Esophageal dilation is commonly performed in eosinophilic esophagitis (EoE), but there are few long-term data. The aims of this study were to assess the safety and long-term efficacy of esophageal dilation in a large cohort of EoE cases, and to determine the frequency and predictors of requiring multiple dilations.
We conducted a retrospective cohort study in the University of North Carolina EoE Clinicopathological Database from 2002 to 2014. Included subjects met consensus diagnostic criteria for EoE. Clinical, endoscopic, and histologic features were extracted, as were dilation characteristics (dilator type, change in esophageal caliber, and total number of dilations) and complications. Patients with EoE who had undergone dilation were compared with those who did not and also stratified by whether they required single or multiple dilations.
Of 509 EoE patients, 164 were dilated a total of 486 times. Those who underwent dilation had a longer duration of symptoms before diagnosis (11.1 vs. 5.4 years,P<0.001). Ninety-five patients (58%) required >1 dilation (417 dilations total, mean of 4.4±4.3 per patient). The only predictor of requiring multiple dilations was a smaller baseline esophageal diameter. Dilation was tolerated well, with no major bleeds, perforations, or deaths. The overall complication rate was 5%, primarily due to post-procedural pain. Of 164 individuals dilated, a majority (58% or 95/164) required a second dilation. Of these individuals, 75% required repeat dilation within 1 year.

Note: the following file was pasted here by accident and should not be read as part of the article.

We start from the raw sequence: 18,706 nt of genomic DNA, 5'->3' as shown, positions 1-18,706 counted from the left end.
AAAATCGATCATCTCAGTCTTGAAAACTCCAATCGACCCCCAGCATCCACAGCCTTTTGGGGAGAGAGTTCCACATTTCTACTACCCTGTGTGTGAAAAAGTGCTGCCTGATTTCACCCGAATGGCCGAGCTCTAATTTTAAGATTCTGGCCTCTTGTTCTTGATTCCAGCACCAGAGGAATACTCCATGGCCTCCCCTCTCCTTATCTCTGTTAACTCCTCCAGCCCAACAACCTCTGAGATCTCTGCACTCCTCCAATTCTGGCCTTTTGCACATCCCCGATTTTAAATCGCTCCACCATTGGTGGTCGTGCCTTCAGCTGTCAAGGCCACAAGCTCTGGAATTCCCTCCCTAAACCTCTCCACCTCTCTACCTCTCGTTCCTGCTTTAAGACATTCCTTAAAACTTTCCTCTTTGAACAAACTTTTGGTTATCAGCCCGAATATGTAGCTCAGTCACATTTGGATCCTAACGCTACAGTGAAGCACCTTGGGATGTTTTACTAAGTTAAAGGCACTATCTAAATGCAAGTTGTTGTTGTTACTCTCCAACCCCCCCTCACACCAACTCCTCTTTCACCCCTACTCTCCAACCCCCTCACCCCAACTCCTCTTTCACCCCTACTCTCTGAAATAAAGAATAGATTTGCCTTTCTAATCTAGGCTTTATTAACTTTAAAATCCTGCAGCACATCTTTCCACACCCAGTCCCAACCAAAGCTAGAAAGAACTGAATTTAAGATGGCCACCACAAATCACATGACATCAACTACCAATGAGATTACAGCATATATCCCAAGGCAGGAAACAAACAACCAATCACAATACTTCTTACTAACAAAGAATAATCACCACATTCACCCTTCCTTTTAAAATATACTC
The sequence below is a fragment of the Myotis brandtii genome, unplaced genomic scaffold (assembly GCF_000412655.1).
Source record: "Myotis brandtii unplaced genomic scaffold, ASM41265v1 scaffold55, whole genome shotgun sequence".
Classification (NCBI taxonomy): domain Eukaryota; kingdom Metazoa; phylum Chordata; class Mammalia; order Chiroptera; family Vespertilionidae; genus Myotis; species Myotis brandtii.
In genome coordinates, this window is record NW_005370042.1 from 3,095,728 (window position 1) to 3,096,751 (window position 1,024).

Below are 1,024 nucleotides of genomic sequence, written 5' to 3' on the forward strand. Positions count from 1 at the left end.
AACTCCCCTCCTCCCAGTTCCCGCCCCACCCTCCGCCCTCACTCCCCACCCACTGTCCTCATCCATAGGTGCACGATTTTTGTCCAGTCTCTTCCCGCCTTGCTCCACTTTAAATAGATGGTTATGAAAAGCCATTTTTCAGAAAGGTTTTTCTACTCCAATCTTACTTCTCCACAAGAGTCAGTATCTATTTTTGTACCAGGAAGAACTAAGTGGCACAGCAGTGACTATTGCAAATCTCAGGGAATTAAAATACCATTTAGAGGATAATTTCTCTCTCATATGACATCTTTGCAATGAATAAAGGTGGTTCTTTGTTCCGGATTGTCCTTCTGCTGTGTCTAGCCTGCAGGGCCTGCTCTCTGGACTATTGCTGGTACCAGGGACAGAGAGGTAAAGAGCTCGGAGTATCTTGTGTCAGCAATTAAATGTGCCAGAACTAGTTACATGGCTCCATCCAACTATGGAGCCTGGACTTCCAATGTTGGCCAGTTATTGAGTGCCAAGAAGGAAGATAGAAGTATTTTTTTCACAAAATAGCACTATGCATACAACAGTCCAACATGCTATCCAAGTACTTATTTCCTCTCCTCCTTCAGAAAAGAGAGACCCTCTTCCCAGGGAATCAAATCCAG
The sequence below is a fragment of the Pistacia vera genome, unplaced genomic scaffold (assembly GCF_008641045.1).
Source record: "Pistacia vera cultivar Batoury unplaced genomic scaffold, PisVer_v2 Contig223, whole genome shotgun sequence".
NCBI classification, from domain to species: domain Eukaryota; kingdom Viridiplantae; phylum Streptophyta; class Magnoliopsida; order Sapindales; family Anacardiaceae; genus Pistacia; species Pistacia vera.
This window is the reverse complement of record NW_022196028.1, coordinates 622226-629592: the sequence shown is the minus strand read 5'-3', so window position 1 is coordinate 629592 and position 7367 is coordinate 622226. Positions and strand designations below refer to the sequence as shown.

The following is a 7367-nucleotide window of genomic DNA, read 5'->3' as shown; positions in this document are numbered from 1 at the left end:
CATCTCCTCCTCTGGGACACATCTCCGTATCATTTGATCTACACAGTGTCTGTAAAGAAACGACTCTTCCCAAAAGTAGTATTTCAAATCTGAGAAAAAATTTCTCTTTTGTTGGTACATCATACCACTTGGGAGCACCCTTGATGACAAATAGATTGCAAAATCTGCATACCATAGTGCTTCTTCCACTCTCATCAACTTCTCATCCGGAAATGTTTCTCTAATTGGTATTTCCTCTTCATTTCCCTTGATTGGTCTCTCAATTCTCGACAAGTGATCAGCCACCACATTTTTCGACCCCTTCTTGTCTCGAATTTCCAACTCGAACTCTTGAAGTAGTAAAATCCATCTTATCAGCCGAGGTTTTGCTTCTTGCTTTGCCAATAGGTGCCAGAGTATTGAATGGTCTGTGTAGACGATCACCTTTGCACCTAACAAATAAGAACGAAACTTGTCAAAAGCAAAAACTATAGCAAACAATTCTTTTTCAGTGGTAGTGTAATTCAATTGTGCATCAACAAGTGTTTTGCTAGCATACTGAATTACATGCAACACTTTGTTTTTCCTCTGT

Dilation in EoE is well-tolerated, with a very low risk of serious complications. Patients with long-standing symptoms before diagnosis are likely to require dilation. More than half of those dilated will require multiple dilations, often needing a second procedure within 1 year. These findings can be used to counsel patients with fibrostenotic complications of EoE.
1Center for Esophageal Diseases and Swallowing, University of North Carolina School of Medicine, Chapel Hill, North Carolina, USA
2Department of Pathology and Laboratory Medicine; University of North Carolina School of Medicine, Chapel Hill, North Carolina, USA
3Center for Gastrointestinal Biology and Disease, Division of Gastroenterology and Hepatology, Department of Medicine, University of North Carolina School of Medicine, Chapel Hill, North Carolina, USA
Correspondence: Evan S. Dellon, MD, MPH, Center for Esophageal Diseases and Swallowing, University of North Carolina School of Medicine, CB#7080, Bioinformatics Building, 130 Mason Farm Road, Chapel Hill, North Carolina 27599-7080, USA. E-mail: email@example.com
SUPPLEMENTARY MATERIAL accompanies this paper at http://links.lww.com/AJG/A416
Received 01 August 2015; accepted 01 November 2015
Guarantor of the article: Evan S. Dellon, MD, MPH.
Specific author contributions: Data collection, data analysis and interpretation, manuscript drafting, and critical revision: Thomas M. Runge; data collection and interpretation, and critical revision: Swathi Eluri, Cary C. Cotton, and Caitlin M. Burke; pathology supervision, data collection, and critical revision: John T. Woosley; project supervision, data interpretation, and critical revision: Nicholas J. Shaheen; project conception and supervision, data collection and interpretation, manuscript drafting, and critical revision: Evan S. Dellon; all authors approved the final draft.
Financial support: This research was conducted with support from NIH awards T32DK007634 (T.M.R.), K23DK090073 (E.S.D.), K24DK100548 (N.J.S.), and R01DK101856 (E.S.D.).
Competing interests: None.